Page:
The legislative history of the Act makes clear that it was designed to meet an inequitable situation caused by the end of hostilities. Under the First War Powers Act and Executive Order No. 9001, 50 U.S.C.A.Appendix, § 611 note, various departments were allowed, inter alia, to enter into amendments or modifications of contracts 'with or without consideration', if the prosecution of the war was thereby facilitated. It has been observed that this standard is a 'convenient abstraction * * * which may be based on facts which show among other things, that the action is necessary (a) to ensure continued operations by the contractor, (b) to increase production by granting him financial assistance, (c) to encourage greater diligence on his part, (d) to protect him from the consequences of unforseen or unexpected events, or (e) to adjust a war contract to changed conditions and circumstances * * * .' See Fain and Watt, War Procurement -- A New Pattern in Contracts, 44 Col.L.Rev. 127, 199. However, when the Japanese government surrendered, some agencies and departments took the position that they no longer had the power to enter into such modifications, and it was to remedy the possible disparity of treatment that the statute in the instant case was passed. Thus, the Report of the House Committee states: 'This bill would afford financial relief to those contractors who suffered losses in the performance of war contracts in those cases where the claim would have received favorable consideration under the First War Powers Act * * * if action had been taken by the Government prior to the capitulation of the Japanese Government. * * * '
And a statement made by Senator McCarran, incorporated into the report, provides that: ' * * * this matter shows the difference between one department which disapproves and says that after VJ-day it has no right to go forward with adjustments. Those were the two horns of the dilemma. In other words, one group were paid and another group were not paid; and those who suffered had to come to Congress and obtain specific provision for their relief, as set out in this bill.' See U.S. Code Cong. Service 1946, 79th Cong., 2nd Sess., p. 1443.
Against this background, I do not feel that plaintiff's claim under the statute in the instant case should be sustained. Executive Order Oct. 5, 1946, No. 9786, properly issued under the Act, provides that: 'No claim for loss under any contract * * * of a war agency shall be received or considered unless a written request for relief with respect thereto was filed with such war agency on or before August 14, 1945 * * * .'
I feel that neither the Protest to Maximum Price Regulation 148 nor the stamped invoices satisfy this requirement of the Act. The former was not directed to the contracting agency and the latter was not the request for modification of government contracts contemplated by the statute. It is true that plaintiff's general object in any event was to increase its income and that a petition for an increase in OPA price, or a suit for just compensation seek to attain that end as much, if not more, than a request for relief in performance of a government contract. However, the statute was designed to deal only with claimants who restored to the last method, and was intended to remedy the inequities resulting from disparity of treatment of war contractors by different agencies, after cessation of hostilities. Accordingly, therefore, the government's motion to dismiss this claim under the statute should be granted. Under this view of the case, it is unnecessary to deal with the government's other contentions in support of its motion.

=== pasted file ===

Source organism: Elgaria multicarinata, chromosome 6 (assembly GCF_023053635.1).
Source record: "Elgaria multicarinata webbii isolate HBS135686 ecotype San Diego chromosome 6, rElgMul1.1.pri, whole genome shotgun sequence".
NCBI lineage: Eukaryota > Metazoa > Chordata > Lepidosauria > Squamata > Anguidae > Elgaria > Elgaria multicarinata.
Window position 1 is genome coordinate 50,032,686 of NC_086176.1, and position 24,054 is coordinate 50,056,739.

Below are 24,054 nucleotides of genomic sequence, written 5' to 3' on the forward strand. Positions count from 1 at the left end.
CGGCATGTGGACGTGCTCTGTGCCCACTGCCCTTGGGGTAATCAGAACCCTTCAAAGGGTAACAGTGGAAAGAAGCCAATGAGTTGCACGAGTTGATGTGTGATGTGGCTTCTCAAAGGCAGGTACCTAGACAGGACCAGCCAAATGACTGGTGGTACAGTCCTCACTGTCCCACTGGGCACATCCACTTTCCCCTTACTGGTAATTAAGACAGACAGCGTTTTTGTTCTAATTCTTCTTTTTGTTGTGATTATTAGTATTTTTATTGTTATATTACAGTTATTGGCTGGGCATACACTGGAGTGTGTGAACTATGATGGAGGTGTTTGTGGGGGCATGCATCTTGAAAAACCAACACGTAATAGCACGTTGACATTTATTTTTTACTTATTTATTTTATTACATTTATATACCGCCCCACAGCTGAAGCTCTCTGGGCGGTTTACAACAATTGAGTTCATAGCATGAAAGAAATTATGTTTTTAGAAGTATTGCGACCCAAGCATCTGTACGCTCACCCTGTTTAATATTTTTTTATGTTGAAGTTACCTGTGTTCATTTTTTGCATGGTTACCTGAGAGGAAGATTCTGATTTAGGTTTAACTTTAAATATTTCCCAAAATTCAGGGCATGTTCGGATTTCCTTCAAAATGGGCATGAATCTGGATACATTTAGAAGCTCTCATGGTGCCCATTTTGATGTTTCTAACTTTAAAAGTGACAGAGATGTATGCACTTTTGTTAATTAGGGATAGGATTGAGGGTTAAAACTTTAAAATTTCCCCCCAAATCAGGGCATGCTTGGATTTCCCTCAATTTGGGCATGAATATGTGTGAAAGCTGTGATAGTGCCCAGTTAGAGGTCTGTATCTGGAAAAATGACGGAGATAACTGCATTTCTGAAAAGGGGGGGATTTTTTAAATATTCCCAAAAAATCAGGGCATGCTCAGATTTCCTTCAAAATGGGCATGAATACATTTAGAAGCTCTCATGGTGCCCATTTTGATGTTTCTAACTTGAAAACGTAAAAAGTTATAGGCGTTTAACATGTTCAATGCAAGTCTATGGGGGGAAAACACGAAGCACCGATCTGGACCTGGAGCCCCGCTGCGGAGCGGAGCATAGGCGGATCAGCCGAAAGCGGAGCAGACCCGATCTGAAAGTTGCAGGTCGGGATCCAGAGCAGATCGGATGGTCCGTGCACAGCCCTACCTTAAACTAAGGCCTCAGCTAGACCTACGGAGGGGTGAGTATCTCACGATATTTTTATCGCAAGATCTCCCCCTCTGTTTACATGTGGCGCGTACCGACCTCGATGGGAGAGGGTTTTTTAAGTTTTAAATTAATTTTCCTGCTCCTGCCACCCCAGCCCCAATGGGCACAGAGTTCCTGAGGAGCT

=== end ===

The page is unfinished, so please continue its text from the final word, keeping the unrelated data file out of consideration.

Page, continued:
However, in oral argument and in brief, plaintiff has advanced a cause of action for just compensation not directly set out in its complaint, i.e., that the set-aside and purchase orders at the inadequate OPA ceiling violated the Fifth Amendment. Cf. United States v. Dickinson, 331 U.S. 745, 67 S. Ct. 1382, 91 L. Ed. 1789. Apart from the difficulties plaintiff might have in proving this contention (Cf. United States v. John J. Felin & Co., 334 U.S. 624, 68 C.Ct. 1238), it cannot assert a claim here for the amount it seeks. Congress has indicated that the claim for over $ 10,000 which plaintiff urges as an alternative may be brought only in the Court of Claims. 28 U.S.C.A. § 1346, 1491; Cf. 50 U.C.C.A.Appendix, § 721. 'And it rests with Congress to determine not only whether the United States may be sued, but in what courts the suit may be brought.' See State of Minnesota v. United States, 305 U.S. 382, 388, 59 C.Ct. 292, 295, 83 L. Ed. 235. Thus, under the recently enacted revision of the United States Code, Title 28, Claims under the Hardship Claims Act will have to be asserted in the future only in the Court of Claims if they exceed $ 10,000 in amount. Act June 25, 1948, ch. 646, Sec. 37, amending section 6 of the Act of Aug. 7, 1946, 41 U.S.C.A. § 106 note. Therefore, even though the doctrine of Hurn v. Oursler, 289 U.S. 238, 53 S. Ct. 586, 77 L. Ed. 1148, might otherwise be applicable, and that is, at least, questionable, I do not think it can lead to a different result on these facts. Cf. United States v. Sherwood, 312 U.S. 584, 61 S. Ct. 767, 85 L. Ed. 1058. An order will be entered in accordance with this opinion granting the motion to dismiss.
© 1992-2004 VersusLaw Inc.